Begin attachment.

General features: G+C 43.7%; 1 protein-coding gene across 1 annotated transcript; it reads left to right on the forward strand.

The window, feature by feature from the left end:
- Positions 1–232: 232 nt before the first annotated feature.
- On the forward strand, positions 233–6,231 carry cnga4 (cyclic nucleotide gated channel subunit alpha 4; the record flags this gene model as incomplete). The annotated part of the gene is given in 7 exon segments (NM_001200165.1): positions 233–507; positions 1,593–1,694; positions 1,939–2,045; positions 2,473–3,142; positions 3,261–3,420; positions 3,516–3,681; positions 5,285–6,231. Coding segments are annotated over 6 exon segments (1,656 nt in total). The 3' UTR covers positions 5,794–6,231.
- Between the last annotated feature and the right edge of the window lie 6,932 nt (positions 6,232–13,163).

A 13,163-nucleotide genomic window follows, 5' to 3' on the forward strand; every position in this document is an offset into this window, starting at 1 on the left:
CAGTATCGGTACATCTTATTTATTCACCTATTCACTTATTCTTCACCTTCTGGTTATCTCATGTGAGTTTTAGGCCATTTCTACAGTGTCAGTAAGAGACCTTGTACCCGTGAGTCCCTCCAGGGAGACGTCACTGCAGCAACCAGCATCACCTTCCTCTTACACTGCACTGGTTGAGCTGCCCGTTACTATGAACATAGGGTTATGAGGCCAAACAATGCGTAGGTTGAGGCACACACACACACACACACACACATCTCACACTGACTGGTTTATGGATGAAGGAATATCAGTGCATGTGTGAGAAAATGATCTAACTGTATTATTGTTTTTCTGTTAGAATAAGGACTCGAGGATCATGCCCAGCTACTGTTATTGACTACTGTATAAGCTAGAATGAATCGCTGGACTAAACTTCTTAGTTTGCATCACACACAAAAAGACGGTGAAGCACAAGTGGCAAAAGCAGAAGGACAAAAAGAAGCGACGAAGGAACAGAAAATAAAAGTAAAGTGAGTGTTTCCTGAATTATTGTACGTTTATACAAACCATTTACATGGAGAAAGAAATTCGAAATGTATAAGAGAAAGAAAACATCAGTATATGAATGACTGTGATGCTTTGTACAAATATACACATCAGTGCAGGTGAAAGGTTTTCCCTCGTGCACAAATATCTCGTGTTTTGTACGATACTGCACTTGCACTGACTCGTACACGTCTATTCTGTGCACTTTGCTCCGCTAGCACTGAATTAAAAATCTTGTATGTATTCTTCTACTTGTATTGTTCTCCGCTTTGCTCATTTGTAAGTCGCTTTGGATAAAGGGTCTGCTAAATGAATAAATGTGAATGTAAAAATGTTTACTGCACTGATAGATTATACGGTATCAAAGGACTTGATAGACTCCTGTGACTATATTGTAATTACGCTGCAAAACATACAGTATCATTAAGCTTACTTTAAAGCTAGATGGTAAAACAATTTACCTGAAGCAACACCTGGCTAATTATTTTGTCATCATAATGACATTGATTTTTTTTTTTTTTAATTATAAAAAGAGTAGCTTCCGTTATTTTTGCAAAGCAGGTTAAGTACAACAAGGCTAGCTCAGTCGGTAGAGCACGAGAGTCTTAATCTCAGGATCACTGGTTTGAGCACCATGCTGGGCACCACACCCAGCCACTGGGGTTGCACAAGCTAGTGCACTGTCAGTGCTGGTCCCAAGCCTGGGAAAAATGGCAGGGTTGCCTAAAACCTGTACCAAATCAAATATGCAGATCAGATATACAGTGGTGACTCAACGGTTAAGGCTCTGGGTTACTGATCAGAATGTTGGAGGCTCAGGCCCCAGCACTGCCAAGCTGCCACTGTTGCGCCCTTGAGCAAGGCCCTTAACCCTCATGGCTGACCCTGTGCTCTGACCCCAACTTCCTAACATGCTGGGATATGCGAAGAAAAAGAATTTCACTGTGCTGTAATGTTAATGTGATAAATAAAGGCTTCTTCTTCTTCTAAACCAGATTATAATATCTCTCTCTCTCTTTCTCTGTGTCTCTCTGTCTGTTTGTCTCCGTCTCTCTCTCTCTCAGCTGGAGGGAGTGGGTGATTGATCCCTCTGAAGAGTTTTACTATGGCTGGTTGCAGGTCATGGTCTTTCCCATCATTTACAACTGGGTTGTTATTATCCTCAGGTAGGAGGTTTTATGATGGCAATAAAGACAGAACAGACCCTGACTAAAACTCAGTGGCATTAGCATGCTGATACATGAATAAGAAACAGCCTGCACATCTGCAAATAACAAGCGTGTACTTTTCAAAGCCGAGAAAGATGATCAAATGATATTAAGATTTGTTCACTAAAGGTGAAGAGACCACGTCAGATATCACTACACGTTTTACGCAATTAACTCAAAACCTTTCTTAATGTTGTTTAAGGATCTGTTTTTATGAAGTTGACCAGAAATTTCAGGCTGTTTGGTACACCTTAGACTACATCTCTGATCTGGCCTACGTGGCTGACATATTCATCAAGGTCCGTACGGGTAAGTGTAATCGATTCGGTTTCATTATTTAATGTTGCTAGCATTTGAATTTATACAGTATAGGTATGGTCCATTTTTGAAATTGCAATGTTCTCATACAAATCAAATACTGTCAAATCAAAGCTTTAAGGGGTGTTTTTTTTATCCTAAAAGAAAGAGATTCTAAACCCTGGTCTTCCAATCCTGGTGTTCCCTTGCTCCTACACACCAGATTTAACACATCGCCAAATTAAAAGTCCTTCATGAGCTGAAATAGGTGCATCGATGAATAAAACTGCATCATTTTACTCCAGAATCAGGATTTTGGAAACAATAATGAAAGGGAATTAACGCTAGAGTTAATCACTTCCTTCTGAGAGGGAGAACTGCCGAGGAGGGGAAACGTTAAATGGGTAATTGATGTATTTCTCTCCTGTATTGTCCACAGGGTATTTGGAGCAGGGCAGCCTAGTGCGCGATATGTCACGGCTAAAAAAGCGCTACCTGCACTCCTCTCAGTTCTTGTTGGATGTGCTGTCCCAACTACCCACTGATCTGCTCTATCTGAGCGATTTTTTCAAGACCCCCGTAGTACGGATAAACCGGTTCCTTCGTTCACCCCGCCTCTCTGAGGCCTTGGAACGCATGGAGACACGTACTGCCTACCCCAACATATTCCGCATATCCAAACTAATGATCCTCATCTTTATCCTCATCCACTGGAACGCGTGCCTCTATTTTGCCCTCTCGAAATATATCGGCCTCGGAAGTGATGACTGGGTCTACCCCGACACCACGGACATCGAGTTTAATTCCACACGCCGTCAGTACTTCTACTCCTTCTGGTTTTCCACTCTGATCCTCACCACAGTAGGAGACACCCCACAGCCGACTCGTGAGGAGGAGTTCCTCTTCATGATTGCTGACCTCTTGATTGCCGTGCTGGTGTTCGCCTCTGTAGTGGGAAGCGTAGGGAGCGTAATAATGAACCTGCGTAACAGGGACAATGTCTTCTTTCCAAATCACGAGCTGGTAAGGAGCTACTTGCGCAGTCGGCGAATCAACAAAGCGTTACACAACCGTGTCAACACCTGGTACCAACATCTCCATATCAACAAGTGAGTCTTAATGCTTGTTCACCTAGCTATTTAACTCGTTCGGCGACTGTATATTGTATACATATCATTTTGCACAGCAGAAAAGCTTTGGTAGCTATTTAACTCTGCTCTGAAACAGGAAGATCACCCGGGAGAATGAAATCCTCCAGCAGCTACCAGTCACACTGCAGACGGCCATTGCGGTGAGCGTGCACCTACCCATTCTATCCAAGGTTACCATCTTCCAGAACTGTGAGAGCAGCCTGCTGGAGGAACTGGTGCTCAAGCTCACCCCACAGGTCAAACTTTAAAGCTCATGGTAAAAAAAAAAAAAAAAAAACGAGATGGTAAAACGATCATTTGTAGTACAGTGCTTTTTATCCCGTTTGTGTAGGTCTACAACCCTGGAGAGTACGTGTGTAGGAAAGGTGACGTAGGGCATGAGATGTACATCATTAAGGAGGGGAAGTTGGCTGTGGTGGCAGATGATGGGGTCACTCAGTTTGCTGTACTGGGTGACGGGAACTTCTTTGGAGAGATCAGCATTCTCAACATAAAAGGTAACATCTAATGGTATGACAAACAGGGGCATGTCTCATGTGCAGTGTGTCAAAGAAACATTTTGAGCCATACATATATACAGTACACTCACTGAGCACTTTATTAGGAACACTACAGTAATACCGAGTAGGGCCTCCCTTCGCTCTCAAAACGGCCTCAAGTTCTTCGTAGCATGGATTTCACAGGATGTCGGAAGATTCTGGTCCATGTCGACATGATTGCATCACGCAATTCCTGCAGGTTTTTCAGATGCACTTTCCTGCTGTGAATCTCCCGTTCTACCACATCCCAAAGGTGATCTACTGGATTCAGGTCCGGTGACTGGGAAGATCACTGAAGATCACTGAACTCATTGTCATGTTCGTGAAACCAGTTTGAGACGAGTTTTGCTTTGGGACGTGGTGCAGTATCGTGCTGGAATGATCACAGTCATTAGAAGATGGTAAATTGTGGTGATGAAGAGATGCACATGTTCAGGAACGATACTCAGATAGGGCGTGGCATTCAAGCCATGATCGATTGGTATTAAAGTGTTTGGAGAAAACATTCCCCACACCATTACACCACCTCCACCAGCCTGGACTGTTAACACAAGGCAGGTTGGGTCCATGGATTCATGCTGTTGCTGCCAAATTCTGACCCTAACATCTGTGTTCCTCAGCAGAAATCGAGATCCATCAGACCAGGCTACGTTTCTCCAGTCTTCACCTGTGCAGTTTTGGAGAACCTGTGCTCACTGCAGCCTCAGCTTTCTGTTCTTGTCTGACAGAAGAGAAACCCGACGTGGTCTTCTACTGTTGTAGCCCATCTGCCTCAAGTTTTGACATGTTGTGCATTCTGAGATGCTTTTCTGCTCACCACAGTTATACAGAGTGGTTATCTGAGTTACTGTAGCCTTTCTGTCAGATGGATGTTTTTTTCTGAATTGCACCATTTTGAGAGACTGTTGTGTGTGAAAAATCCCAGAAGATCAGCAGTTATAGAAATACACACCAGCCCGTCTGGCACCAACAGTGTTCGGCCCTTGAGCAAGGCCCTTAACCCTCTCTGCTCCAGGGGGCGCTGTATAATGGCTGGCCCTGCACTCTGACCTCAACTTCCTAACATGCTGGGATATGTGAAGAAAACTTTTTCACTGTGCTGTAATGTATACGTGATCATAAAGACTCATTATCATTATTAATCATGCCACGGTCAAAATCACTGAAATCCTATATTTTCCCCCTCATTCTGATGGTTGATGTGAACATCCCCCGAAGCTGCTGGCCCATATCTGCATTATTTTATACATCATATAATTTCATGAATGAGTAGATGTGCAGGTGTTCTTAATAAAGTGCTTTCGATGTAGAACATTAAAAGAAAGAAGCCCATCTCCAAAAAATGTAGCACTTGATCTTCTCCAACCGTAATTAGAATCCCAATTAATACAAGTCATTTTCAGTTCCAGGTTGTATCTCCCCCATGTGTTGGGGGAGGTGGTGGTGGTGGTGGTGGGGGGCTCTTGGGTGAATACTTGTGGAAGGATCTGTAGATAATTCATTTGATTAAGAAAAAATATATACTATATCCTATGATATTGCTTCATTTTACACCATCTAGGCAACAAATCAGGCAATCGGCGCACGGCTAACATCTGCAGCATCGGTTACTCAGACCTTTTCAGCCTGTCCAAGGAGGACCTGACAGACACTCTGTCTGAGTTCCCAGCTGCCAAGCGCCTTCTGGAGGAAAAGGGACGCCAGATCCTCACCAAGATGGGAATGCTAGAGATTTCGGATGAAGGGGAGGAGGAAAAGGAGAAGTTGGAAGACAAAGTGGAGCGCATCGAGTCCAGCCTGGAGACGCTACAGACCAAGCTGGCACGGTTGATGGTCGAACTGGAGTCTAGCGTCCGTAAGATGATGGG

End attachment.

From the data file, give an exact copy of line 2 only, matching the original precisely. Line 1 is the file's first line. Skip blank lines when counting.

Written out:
The window, feature by feature from the left end: